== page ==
Story - Thousands Flee When Northern Mich. Towns Are Swept By Flames - 1911
Alpena, Oscoda in Fire District, Cheboygan Threatened.
Worst Conflagration in history of state aided by wind.
Oscoda Wiped Off Map
Train Crews and Loggers Trapped by Advancing Wall of Fire Across Upper Part of State - Fire Fighting Apparatus Wrecked in Forest, and Trains are Cancelled - Railroad and Wire Communication with Fire-swept Villages is Cut Off - Flames Spread with Great Rapidity on Account of Dry Condition in Upper Michigan.
Smoke from the burning villages in the upper part of the state, reaching this city early this morning and everywhere there is a blue haze and smoke smell which has aroused curiosity of local citizens and resorters.
The town of Oscoda, with a population of 864, has been completely wiped out by forest fires.
Au Sable, across the river and adjoining, with 900 inhabinants, is being swept by flames and it is feared that it cannot be saved.
Alpena, population of 6,859, suffers $95,000 loss.
Cheboygan, population of 6,849, is threatened, though in no immediate danger.
Millersburg and LaRocque, two villages half way between Cheboygan and Alpena, have been destroyed, according to the latest reports. Confirmation of the report cannot be obtained because of burned wires.
The 1,800 inhabitants of Oscoda and Au Sable are being taken away from the burned and burning towns on a big steamer, which attracted by the flames, put into the harbor, and on Detroit & Mackinac railway trains made up of freight cars.
Fire Fighting Train Wrecked
The special train, bearing fire apparatus and men started ffrom Bay City to the relief of Alpena, was wrecked somewhere in the burning forests north of East Tawas.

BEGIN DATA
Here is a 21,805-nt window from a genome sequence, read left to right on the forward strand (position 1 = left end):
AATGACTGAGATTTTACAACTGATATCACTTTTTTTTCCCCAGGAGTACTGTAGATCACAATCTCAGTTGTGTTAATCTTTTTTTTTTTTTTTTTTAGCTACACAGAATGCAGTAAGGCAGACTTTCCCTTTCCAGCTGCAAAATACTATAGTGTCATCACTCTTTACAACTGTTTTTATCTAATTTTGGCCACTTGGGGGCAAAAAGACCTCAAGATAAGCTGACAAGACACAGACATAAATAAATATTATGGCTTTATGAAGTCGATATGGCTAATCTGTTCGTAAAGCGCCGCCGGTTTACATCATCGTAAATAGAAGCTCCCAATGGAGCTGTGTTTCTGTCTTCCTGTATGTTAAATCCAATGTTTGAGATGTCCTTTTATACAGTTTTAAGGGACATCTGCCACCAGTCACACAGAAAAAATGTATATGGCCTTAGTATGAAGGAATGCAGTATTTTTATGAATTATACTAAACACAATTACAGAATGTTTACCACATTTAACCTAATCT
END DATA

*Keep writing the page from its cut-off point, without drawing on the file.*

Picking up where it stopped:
The fire area is spreading rapidly all over the northern part of the lower peninsula from Au Sable and Alpena on the Lake Huron shore, to Petoskey and Traverse City on Lake Michigan.
The crew of a logging train which reached Wolverine over the Haakwood branch of the Michigan Central railway reports considerable difficulty in running through the blazing forests and that an overhead bridge was burning when they crossed. They fear that another logging train which is still back from Wolverine will not be able to reach safety.
The second train has right of way on the line, so no warning can be sent of the burning bridge and there is fear that the crew will run into the wreck of the bridge.
Cut Off By Wall of Flame
Conductor Spenser and a train crew are cut off by a wall of flame and a burned bridge on the Pigeon River branch of the road. The train cannot be brought through until after the fires are out.
Between 50 and 60 flat and box cars are reported burned on various logging branches.
A crew of woodchoppers on the Richardson branch were forced to leave their tools and flee for their lives before the advancing flames.
Many lumber camps are so situated that escape for the men will be difficult.
Cadillac reports that Lake City, the largest town in Missaukee county, is threatened. Trains on the G.R.&I. railroads, north of Cadillac, have been cancelled, being unable to force their way through the fires. The entire country is under a pall of smoke.
Petoskey reports two cottages a mile from the city burned, and the villages of Ball Siding and Bay Shore in grave danger. G.R.&I. traffic above there was stopped yesterday afternoon at Curfew, a village near Boyne Falls. One man was caught in a burning cottage and nearly suffocated, but was rescued in time and will recover.
Many Towns Threatened
Two fires in farm timber tracts near Traverse City, did $2,000 damage. A barn of the Traverse City brewery was burned with a loss of $1,000.
Booneville, south of Traverse City was threatened by a forest fire, but the city fire department extinguished the flames.
While the first report from Trowbridge to the effect that the little village was wiped out was incorrect, two houses were burned and others are in danger.
The flames are reported leaping across the track of the G.R.&I. toward Traverse City.
Antrim county, of which Bellaire is the judicial seat, is reported swept by flames, as is Oscoda county, of which Mio is the seat.
A G.R.&I. train arriving at Boyne Falls, ran through smoke and flames for three miles.
- St. Joseph Daily Press 7/12/1911]